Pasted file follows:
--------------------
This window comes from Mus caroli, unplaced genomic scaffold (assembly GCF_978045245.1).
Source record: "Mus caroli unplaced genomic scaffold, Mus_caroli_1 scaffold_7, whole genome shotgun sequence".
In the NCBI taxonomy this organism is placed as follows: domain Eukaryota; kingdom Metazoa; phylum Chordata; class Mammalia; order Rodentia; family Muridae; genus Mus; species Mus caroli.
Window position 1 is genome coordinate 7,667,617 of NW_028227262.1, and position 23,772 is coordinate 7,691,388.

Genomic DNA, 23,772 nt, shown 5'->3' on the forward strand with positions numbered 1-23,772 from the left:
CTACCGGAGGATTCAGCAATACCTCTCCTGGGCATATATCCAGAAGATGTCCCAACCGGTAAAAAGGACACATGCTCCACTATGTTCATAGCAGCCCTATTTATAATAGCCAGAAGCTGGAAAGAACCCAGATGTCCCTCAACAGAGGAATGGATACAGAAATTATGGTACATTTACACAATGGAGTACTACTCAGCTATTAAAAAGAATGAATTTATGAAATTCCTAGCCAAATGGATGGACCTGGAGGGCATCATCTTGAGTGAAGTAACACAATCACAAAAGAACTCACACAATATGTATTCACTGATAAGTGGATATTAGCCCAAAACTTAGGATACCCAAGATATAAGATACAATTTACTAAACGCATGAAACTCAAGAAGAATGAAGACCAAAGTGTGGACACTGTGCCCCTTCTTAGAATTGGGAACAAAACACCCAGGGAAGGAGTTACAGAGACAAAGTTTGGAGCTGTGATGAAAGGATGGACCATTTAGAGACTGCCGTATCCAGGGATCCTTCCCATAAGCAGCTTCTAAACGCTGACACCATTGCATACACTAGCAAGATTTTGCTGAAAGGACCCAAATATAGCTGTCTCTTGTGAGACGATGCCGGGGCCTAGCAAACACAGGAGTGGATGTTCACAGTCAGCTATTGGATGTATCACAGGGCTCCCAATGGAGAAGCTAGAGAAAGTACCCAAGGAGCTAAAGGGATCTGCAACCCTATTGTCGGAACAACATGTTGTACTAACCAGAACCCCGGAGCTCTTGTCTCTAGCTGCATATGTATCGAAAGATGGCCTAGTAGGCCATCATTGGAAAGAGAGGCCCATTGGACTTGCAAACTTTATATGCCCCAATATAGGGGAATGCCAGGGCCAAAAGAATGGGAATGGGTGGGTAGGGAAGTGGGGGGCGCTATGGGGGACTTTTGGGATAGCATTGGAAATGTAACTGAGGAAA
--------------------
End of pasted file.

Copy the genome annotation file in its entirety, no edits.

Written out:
This window comes from Mus caroli, unplaced genomic scaffold (assembly GCF_978045245.1).
Source record: "Mus caroli unplaced genomic scaffold, Mus_caroli_1 scaffold_7, whole genome shotgun sequence".
In the NCBI taxonomy this organism is placed as follows: domain Eukaryota; kingdom Metazoa; phylum Chordata; class Mammalia; order Rodentia; family Muridae; genus Mus; species Mus caroli.
Window position 1 is genome coordinate 7,667,617 of NW_028227262.1, and position 23,772 is coordinate 7,691,388.

Genomic DNA, 23,772 nt, shown 5'->3' on the forward strand with positions numbered 1-23,772 from the left:
CTACCGGAGGATTCAGCAATACCTCTCCTGGGCATATATCCAGAAGATGTCCCAACCGGTAAAAAGGACACATGCTCCACTATGTTCATAGCAGCCCTATTTATAATAGCCAGAAGCTGGAAAGAACCCAGATGTCCCTCAACAGAGGAATGGATACAGAAATTATGGTACATTTACACAATGGAGTACTACTCAGCTATTAAAAAGAATGAATTTATGAAATTCCTAGCCAAATGGATGGACCTGGAGGGCATCATCTTGAGTGAAGTAACACAATCACAAAAGAACTCACACAATATGTATTCACTGATAAGTGGATATTAGCCCAAAACTTAGGATACCCAAGATATAAGATACAATTTACTAAACGCATGAAACTCAAGAAGAATGAAGACCAAAGTGTGGACACTGTGCCCCTTCTTAGAATTGGGAACAAAACACCCAGGGAAGGAGTTACAGAGACAAAGTTTGGAGCTGTGATGAAAGGATGGACCATTTAGAGACTGCCGTATCCAGGGATCCTTCCCATAAGCAGCTTCTAAACGCTGACACCATTGCATACACTAGCAAGATTTTGCTGAAAGGACCCAAATATAGCTGTCTCTTGTGAGACGATGCCGGGGCCTAGCAAACACAGGAGTGGATGTTCACAGTCAGCTATTGGATGTATCACAGGGCTCCCAATGGAGAAGCTAGAGAAAGTACCCAAGGAGCTAAAGGGATCTGCAACCCTATTGTCGGAACAACATGTTGTACTAACCAGAACCCCGGAGCTCTTGTCTCTAGCTGCATATGTATCGAAAGATGGCCTAGTAGGCCATCATTGGAAAGAGAGGCCCATTGGACTTGCAAACTTTATATGCCCCAATATAGGGGAATGCCAGGGCCAAAAGAATGGGAATGGGTGGGTAGGGAAGTGGGGGGCGCTATGGGGGACTTTTGGGATAGCATTGGAAATGTAACTGAGGAAA